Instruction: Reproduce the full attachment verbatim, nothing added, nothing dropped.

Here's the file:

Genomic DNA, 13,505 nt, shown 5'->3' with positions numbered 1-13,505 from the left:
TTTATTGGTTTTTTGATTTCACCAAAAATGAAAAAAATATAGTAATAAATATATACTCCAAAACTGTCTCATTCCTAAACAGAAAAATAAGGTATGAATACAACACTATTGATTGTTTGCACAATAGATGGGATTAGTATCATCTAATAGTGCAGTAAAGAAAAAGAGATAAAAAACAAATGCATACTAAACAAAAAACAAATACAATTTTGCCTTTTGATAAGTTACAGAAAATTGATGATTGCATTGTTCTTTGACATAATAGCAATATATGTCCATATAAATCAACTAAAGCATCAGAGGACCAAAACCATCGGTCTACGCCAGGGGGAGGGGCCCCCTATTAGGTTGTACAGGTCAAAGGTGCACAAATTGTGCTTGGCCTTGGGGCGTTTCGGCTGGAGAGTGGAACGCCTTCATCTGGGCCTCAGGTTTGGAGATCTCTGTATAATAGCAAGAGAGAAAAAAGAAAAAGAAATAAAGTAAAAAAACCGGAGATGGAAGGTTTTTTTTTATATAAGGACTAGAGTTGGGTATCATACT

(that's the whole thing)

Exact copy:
Genomic DNA, 13,505 nt, shown 5'->3' with positions numbered 1-13,505 from the left:
TTTATTGGTTTTTTGATTTCACCAAAAATGAAAAAAATATAGTAATAAATATATACTCCAAAACTGTCTCATTCCTAAACAGAAAAATAAGGTATGAATACAACACTATTGATTGTTTGCACAATAGATGGGATTAGTATCATCTAATAGTGCAGTAAAGAAAAAGAGATAAAAAACAAATGCATACTAAACAAAAAACAAATACAATTTTGCCTTTTGATAAGTTACAGAAAATTGATGATTGCATTGTTCTTTGACATAATAGCAATATATGTCCATATAAATCAACTAAAGCATCAGAGGACCAAAACCATCGGTCTACGCCAGGGGGAGGGGCCCCCTATTAGGTTGTACAGGTCAAAGGTGCACAAATTGTGCTTGGCCTTGGGGCGTTTCGGCTGGAGAGTGGAACGCCTTCATCTGGGCCTCAGGTTTGGAGATCTCTGTATAATAGCAAGAGAGAAAAAAGAAAAAGAAATAAAGTAAAAAAACCGGAGATGGAAGGTTTTTTTTTATATAAGGACTAGAGTTGGGTATCATACT